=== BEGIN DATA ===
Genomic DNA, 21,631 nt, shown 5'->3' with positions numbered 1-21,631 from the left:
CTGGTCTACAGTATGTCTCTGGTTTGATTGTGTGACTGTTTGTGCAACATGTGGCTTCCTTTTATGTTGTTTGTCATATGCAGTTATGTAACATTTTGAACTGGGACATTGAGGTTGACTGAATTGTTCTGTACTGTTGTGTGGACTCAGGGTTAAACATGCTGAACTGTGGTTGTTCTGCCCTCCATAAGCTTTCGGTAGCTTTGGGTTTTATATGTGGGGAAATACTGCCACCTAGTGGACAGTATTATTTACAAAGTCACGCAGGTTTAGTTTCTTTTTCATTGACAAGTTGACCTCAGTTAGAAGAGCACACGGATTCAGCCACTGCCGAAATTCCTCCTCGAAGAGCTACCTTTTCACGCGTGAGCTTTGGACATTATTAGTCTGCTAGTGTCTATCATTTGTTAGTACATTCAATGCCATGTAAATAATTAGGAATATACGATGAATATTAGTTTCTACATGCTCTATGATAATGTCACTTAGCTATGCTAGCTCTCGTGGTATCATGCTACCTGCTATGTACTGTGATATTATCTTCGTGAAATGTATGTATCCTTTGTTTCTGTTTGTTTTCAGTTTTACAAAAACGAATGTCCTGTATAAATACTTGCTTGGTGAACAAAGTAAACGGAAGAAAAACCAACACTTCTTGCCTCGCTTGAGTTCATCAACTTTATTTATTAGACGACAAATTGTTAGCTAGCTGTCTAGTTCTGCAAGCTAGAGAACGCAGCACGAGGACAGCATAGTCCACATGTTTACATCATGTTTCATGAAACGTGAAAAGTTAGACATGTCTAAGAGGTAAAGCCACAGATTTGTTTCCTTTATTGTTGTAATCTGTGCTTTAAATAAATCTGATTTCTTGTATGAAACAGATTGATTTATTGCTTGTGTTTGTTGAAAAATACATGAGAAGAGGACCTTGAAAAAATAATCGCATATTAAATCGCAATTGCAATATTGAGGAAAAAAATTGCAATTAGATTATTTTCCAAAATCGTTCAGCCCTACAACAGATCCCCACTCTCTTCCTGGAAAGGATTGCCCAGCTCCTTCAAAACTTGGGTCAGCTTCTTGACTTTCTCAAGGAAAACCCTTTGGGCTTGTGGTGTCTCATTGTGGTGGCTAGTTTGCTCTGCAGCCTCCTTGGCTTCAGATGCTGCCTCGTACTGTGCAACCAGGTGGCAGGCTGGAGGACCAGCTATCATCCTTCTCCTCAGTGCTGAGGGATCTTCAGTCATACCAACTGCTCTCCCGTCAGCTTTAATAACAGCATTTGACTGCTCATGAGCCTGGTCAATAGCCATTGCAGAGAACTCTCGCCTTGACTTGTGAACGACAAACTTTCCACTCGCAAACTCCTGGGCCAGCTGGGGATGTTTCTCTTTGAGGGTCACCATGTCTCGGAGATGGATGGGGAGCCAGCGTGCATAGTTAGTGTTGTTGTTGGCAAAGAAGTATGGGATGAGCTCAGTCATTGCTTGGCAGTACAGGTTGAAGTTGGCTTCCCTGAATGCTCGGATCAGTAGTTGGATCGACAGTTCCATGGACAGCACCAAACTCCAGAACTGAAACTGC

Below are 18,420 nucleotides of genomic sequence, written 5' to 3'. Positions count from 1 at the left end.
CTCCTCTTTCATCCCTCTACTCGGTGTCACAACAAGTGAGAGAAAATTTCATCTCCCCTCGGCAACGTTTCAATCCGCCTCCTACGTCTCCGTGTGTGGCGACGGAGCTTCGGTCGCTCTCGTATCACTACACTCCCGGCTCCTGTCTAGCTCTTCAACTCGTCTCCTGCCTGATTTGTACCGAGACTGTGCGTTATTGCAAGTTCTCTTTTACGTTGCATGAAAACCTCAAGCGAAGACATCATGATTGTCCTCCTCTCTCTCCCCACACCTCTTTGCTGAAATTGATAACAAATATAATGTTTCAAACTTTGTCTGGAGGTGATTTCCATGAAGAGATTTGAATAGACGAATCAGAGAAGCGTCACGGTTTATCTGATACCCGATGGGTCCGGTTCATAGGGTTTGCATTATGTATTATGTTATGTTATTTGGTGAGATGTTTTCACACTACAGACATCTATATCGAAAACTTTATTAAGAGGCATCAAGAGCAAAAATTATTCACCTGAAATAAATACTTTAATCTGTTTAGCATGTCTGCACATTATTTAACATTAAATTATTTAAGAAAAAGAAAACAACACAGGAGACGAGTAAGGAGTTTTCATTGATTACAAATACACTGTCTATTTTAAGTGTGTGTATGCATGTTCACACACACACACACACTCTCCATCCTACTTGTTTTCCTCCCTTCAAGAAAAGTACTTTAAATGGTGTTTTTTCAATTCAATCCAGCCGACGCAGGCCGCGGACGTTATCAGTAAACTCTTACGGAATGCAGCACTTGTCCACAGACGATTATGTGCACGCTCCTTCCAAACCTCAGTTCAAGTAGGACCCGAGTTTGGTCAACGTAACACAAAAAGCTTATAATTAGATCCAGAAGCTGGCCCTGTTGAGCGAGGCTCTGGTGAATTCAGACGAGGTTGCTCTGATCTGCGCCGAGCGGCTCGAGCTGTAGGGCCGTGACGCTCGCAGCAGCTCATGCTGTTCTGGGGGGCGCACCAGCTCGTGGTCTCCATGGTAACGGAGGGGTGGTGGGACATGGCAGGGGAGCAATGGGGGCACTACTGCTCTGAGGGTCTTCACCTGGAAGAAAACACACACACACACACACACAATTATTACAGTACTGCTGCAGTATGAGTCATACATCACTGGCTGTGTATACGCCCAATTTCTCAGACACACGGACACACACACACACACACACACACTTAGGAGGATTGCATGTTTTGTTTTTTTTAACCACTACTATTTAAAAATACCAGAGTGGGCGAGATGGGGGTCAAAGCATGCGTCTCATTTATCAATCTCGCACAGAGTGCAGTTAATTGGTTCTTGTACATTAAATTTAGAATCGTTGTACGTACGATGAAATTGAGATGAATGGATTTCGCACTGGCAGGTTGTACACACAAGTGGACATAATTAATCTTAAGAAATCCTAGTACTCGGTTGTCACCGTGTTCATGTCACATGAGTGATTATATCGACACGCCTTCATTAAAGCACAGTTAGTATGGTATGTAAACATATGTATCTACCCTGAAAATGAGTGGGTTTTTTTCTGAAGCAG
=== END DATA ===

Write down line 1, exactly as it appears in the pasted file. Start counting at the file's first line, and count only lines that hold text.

Genomic DNA, 21,631 nt, shown 5'->3' with positions numbered 1-21,631 from the left: